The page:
Midpark at 72nd St. between the band shell and Sheep Meadow

Admission: free unless otherwise noted


Saturday, October 1 Fourth annual event features agility trials, contests, a microchip ID clinic, dog photographers, Ask the Vet advice center, Good Citizen testing, animal communicators, a guided Hound Hike, product booths, and pets for adoption, 11:00 am — 4:00 pm


Parkside Lounge

317 Houston St. at Attorney St.

No cover charge


Saturday, October 1 The Ks (the full nine-piece band) play their unique brand of pop music, 10:00


Brooklyn Museum of Art

200 Eastern Parkway

Admission: free after 5:00 pm


Saturday, October 1 World Music: Martha Redbone, Beaux-Arts Court, third floor, 6:00 — 8:00

Saturday, October 1 Film: BULLETS IN THE HOOD: A BED-STUY STORY (Terrence Fisher & Daniel Howard, 2004), followed by Q&A with the directors, Iris and B. Gerald Cantor Auditorium, third floor (free tickets available at the visitor center in the grand lobby at 5:00), 6:00

Saturday, October 1 Hands-On Art: Sketch a live model, Education Division, first floor (free tickets available in the education gallery at 6:00), 6:30-8:30

Saturday, October 1 Curator Talk: Michelangelo of the Menagerie: Bronze Works by Antoine-Louis Barye, with Lisa Bruno, Grand Lobby, first floor (free tickets available at the visitor center in the grand lobby at 6:00), 7:00

Saturday, October 1 Artist Talk: Xenobia Bailey, Luce Center for American Art, fifth floor (free tickets available at the visitor center in the grand lobby at 7:00), 8:00

Saturday, October 1 Film: Brooklyn Midnight Run, short films, Iris and B. Gerald Cantor Auditorium, third floor (free tickets available at the visitor center in the grand lobby at 7:00), 8:00

Saturday, October 1 Storytelling: Wiley and the Hairy Men, with 3bean Children’s Theatre of Brooklyn, Hall of the Americas, first floor, 8:15

Saturday, October 1 Dance Party: Martino Atangana and African Blue Note, , Beaux-Arts Court, third floor, 9:00 — 11:00


KeySpan Park

1904 Surf Ave. between 16th & 19th Sts., Coney Island

Richmond County Bank Ballpark at St. George

75 Richmond Terr., Staten Island

Tickets: $55 per show; two-day pass: $100

Saturday, October 1 The Killers, New York Dolls, Interpol, British Sea Power, Tegan and Sara, the Ordinary Boys, Lake Trout, Richmond County Bank Ballpark, 12 noon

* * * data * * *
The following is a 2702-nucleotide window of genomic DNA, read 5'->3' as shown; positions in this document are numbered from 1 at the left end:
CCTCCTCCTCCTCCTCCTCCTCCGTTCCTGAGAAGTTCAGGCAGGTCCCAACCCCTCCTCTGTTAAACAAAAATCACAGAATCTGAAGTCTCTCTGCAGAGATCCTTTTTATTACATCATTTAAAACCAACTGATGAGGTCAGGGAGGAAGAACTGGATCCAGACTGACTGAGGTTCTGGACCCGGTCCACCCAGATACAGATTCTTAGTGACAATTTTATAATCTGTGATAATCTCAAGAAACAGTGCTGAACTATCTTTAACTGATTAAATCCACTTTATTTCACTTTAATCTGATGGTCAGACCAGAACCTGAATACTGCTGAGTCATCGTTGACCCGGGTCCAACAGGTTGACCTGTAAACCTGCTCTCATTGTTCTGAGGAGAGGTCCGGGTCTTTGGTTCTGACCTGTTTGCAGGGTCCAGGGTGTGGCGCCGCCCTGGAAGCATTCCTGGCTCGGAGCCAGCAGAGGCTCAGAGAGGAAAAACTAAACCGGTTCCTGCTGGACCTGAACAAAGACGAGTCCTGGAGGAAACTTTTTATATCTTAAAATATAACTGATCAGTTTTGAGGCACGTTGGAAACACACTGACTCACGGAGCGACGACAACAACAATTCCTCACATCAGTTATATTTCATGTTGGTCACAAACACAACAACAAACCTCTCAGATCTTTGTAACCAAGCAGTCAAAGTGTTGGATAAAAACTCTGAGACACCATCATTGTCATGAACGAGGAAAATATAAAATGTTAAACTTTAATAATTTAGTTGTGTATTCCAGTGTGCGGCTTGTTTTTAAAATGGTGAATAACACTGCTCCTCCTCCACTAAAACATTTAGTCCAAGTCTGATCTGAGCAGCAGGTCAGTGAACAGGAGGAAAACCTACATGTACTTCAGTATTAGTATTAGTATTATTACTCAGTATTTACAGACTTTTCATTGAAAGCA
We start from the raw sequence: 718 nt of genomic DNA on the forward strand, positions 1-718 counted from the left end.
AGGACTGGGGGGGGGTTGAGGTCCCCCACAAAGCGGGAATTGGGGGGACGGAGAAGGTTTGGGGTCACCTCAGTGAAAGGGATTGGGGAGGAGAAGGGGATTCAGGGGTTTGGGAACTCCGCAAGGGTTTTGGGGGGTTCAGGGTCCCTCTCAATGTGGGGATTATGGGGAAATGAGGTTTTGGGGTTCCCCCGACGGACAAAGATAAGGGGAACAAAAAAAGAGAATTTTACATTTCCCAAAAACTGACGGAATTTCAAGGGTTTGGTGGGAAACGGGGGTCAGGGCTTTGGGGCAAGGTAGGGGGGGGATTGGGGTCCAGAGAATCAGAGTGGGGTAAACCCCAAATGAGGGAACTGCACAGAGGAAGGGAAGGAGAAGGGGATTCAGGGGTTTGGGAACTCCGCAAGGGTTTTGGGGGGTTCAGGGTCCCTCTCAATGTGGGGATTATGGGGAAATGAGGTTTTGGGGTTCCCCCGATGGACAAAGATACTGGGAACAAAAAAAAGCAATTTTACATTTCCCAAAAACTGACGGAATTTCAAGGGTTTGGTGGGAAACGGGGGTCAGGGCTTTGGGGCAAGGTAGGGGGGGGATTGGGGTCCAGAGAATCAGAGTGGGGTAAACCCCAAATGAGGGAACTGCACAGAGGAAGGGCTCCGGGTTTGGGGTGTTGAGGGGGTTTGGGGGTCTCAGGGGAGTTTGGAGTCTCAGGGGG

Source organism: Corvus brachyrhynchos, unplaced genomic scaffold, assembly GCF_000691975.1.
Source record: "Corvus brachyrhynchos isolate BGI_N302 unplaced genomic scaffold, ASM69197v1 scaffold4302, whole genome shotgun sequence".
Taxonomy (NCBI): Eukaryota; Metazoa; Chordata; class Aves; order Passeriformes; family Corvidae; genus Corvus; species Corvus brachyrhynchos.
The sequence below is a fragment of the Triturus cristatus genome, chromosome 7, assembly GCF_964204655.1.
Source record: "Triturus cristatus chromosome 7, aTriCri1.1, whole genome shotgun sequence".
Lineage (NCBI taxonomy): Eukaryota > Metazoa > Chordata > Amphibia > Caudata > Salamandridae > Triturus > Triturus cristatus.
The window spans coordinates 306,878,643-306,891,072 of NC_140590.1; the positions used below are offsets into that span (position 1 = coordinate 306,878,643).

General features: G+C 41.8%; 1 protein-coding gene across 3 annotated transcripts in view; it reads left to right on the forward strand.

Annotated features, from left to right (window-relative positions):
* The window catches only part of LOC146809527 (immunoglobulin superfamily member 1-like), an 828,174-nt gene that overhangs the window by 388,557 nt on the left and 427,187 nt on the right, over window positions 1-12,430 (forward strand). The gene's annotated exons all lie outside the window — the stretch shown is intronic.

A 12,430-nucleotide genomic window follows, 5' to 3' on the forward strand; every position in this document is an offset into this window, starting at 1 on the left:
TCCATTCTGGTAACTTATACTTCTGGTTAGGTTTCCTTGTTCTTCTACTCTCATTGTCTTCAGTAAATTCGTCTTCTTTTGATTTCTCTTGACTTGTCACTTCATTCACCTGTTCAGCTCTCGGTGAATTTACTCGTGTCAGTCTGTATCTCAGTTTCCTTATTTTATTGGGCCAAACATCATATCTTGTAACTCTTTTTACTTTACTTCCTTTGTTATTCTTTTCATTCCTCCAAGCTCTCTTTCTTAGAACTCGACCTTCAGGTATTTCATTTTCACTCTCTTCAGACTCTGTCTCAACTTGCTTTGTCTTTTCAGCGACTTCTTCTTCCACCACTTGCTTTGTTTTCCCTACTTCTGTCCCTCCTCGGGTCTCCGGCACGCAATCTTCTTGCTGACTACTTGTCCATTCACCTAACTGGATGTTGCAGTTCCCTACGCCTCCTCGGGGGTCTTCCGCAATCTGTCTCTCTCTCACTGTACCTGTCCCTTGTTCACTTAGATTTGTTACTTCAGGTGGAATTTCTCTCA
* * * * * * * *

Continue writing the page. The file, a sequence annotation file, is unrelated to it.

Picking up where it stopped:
Saturday, October 1 The Pixies, Gang of Four, Built to Spill, Rilo Kiley, Death from Above 1979, Mando Diao, Nine Black Alps, KeySpan Park, 12 noon

Sunday, October 2 Oasis, Jet, Doves, the Lemonheads, Kasabian, Jesse Malin, the Redwalls, Richmond County Bank Ballpark, 12 noon

Sunday, October 2 Beck, Belle & Sebastian, the Polyphonic Spree, the Raveonettes, Gang Gang Dance, Whirlwind Heat, KeySpan Park, 12 noon


BAMcinematek / BAM Rose Cinemas

Brooklyn Academy of Music

30 Lafayette Ave. between Ashland Pl. & St. Felix St.

Tickets: $10


Saturday, October 1 Shorts Program, 2:00

Saturday, October 1 YOU ARE ALONE (Gorman Bechard, 2005), 4:30

Saturday, October 1 A SIDEWALK ASTRONOMER (Jeffrey Fox Jacobs, 2005), followed by Q&A with the director, 6:50

Saturday, October 1 FADE (Franklin Strachan, 2005), 9:30

Sunday, October 2 A SIDEWALK ASTRONOMER (Jeffrey Fox Jacobs, 2005), followed by Q&A with the director, 2:00

Sunday, October 2 ROCKAWAY (Mark Street, 2005), 4:30

ROCKAWAY (Mark Street, 2005)

Mark Street, assistant professor of film in the Visual Art Department at Fordham University-Lincoln Center, directed, produced, and edited this charming little Tribeca Film Festival entry about three teenage girls from Rockaway getting ready to graduate high school. Vanessa Yuille is outstanding as Merida, a fun-loving, free-spirited young woman who lives for the moment, not yet ready to face that she might never leave her suburban community. Laura Johnson is Kelly, a more reserved pianist who is secretly sleeping with a much older bartender. And Jennifer Brown is Juanita, who has a domineering mother and is still trying to discover her own sexuality. The very close trio drink on the beach, reenact a scene from Chekhov’s THREE SISTERS, share their innermost thoughts, and sometimes speak to the camera as they look forward to a last-gasp limo ride that will take them through Times Square. Street alternates from a documentary video style to grainy poetic shots of the Rockaway landscape, from quick flashbacks to longer, improvised scenes, avoiding genre cliches and ending up with a sweet, personal film.

Sunday, October 2 A TALE OF TWO PIZZAS (Vincent Sassone, 2004), followed by Q&A with actors Vincent Pastore and Frank Vincent, along with free pizza, 6:50

Sunday, October 2 Shorts Program, 9:30


Japan Society

333 E. 47th St. at First Ave.

Through October 23


Saturday, October 1 UNDER THE FLAG OF THE RISING SUN (GUNKI HATAMEKU MOTO NI) (Kinji Fukasuka, 1972), followed by reception with Kenta Fukasaku, $10, 5:00

Sunday, October 2 CHILDREN OF THE BEEHIVE (HACHI NO SU NO KODOMOTACHI) (Hiroshi Shimizu, 1948), $10, 2:00

Sunday, October 9 OUT OF THIS WORLD (KONO YO NO SOTOE- CLUB SHINCHUGUN) (Junji Sakamoto, 2003), introduced by the director and followed by a reception, $10, 2:00


Orchard St. between Houston & Stanton Sts.

Admission: free


Sunday, October 2 Live music, walking tours, arts and crafts, special activities, books, displays, and lots of free pickle samples, 11:00 am - 4:30 pm